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JAKKS Pacific, Inc. (NASD:JAKK); My Fair Value Estimate:



·Abbreviations:

o My Estimate of Fair Value (MFV)

o Return on Invested Capital (ROIC)

o Liquidation Value = Tangible Book Value (TBV)

o Book Value (BV)

o Operating Income (OI)

o Enterprise Value (EV)

o Price-to-earnings ratio (P/E)


JAKKS Pacific is a toy company. To me, that’s not particularly relevant. What’s of greatest relevance is the differential between its market value and MFV. But, before we get to those calculations, I measure the stock via a scorecard to highlight indicators that might make the stock more or less likely to be winner. Correspondingly, pros and cons as I see them.


Pros:

·The P/E is <10

o I love cheap stocks, and for others that do too, this is most likely the measure of relative value they are using

·The company is also VERY CHEAP using OI/EV (~.40), my preferred relative value measure

·The % of shares short is <5%

o Shorts take greater risk than (non-margined) longs, so I assume they’ve done some research before betting against a company

·The company’s float is between 4 and 12mm shares

o This range provides enough liquidity for my purposes, but is small enough that the stock might experience a parabolic move upward on significant buying interest

·The company does not have options, forcing those who want long exposure to buy shares

·Shares are up more than 50% over the trailing-twelve-months, which could indicate a paradigm shift for the business

·Operating Profit Margins increased sequentially and year-over-year


Cons:

·Debt/MC is >50%

·Diluted share count is up >350% over 5 years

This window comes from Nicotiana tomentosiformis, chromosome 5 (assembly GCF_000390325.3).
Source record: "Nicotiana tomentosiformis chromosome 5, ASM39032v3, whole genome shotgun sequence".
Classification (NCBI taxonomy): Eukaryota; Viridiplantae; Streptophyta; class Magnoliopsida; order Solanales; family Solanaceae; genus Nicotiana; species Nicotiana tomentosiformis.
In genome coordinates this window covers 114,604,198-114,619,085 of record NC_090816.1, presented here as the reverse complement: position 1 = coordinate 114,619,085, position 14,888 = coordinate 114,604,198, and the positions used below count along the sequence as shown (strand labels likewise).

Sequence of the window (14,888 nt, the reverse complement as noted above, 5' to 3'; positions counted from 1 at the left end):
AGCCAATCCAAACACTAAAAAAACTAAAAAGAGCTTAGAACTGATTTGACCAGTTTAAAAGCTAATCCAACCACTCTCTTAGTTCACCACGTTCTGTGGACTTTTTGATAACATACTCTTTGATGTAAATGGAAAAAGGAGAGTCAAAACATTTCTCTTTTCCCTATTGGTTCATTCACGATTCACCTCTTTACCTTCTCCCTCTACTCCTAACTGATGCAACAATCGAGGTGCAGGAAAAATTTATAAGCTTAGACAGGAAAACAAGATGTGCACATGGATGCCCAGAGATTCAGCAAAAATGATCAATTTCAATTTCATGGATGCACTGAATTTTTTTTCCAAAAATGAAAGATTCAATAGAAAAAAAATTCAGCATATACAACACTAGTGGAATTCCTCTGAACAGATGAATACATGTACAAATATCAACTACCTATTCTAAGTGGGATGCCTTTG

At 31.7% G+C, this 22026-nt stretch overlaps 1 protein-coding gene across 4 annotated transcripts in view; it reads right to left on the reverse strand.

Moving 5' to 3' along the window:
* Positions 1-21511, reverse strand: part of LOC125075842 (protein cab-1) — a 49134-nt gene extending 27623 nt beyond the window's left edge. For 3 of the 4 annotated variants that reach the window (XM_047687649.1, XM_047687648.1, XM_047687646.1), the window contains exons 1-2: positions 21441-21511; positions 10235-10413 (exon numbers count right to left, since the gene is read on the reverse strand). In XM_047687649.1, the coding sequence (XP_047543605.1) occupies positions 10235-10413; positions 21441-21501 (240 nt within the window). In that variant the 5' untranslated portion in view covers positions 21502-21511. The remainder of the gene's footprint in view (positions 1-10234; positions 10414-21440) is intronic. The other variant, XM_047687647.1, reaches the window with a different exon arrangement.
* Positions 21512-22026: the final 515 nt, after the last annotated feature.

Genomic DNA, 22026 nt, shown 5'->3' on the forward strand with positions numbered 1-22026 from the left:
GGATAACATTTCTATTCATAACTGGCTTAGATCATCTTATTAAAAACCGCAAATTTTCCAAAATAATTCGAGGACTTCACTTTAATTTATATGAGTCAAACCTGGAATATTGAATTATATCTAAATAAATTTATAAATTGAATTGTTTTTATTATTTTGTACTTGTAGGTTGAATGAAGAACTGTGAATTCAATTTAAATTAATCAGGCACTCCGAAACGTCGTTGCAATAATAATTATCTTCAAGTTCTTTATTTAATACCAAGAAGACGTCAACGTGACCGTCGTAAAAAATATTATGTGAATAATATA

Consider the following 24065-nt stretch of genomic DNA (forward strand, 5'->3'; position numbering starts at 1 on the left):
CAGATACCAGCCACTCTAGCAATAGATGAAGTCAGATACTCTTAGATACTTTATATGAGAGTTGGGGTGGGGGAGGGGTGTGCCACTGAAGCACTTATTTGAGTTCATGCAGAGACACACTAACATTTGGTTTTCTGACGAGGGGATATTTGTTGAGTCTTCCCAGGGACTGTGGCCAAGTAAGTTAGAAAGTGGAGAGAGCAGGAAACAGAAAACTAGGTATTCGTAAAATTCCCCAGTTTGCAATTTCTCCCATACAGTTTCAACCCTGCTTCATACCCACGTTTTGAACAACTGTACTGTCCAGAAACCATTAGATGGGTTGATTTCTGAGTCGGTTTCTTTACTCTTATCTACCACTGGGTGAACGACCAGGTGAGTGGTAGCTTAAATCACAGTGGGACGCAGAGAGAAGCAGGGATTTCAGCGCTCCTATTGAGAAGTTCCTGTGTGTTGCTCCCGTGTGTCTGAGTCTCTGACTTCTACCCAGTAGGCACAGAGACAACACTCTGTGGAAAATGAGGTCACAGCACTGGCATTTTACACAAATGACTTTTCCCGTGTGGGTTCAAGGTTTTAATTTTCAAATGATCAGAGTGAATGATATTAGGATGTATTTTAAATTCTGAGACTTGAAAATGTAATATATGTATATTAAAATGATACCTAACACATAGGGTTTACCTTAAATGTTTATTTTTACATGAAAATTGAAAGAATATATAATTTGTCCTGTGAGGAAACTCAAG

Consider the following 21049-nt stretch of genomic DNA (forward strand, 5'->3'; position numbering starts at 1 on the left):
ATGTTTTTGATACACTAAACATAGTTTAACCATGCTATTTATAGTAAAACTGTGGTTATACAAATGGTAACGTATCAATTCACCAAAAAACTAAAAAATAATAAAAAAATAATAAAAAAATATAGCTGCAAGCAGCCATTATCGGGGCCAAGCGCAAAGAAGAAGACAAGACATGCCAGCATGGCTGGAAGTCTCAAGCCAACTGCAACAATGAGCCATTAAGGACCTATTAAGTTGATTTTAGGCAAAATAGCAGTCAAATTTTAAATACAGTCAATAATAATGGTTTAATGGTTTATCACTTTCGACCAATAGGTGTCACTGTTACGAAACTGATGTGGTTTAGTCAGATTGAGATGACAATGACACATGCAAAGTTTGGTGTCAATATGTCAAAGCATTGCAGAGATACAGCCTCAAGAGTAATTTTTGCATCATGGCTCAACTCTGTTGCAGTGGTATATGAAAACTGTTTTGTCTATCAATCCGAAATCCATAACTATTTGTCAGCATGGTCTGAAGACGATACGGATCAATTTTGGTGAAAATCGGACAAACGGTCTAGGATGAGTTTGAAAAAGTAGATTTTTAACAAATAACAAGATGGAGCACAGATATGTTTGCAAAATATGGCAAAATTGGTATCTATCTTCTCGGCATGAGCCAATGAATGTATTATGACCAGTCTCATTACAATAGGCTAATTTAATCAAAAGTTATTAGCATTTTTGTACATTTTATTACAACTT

Those pros and cons and—more importantly—the company’s average ROIC (~-7% over the last 10-years) make it seem unlikely that the company has durable competitive advantages. So, I deem the company not good quantitatively and value it relative to its liquidation value, TBV of $7.32. Given the not good designation, the company’s seemingly good balance sheet, and 5-yr average multiple of BV x 4.7**, I think TBV x 1.5 is a reasonable fair value, which equates to MFV of $10.98.


At a recent price of $15.66, the differential between market value and MFV is 43%, thus I think shares are overvalued.


Conclusion: JAKKs is interesting. It scores well on the scorecard. And, it is quite cheap as measured by P/E and OI/EV. Combine that with the upward stock move over the last year and improved Operating Profit Margins, and it is possible there has been a paradigm shift in the business and relative cheapness will result in further gains. But, I practice rules based investing to prevent myself from going in search of a narrative that would seemingly confirm that possibility. Instead, I look past the last twelve months at the long-term performance of the company, and it clearly shows JAKKs—historically—has been a value destroyer. ROIC is negative over ten years, BV growth is significantly negative over 5 years, and share dilution has been massive over 5 years. So, while it’s possible that JAKK’s now has some durable competitive advantage and profitability has turned a corner, it seems more probable that profitability will mean revert lower. In any event, the prospect of further gains from current prices is much too risky for my approach.


Technically, JAKKs fits parameters for me to at least put the company on my not good watchlist. But, the historical value destruction has been so extreme, I’m not going to bother tracking shares going forward.


My positioning: None


For more information about how and why I designate companies not good read here: (https://www.veriteventures.com/post/how-i-value-most-assets-companies)


-V


*Post prepared using data as of 12/20/22

**I’m using the company’s historical Book Value multiple as a proxy for Tangible Book because TB is <=BV and BV multiples are more readily available from data providers.

The information in this post has not been audited and accuracy is not guaranteed. The post is for informational purposes only and is not investment advice. Consult a financial professional before making investment decisions. The author’s opinions and positions may change subsequently, without notice.

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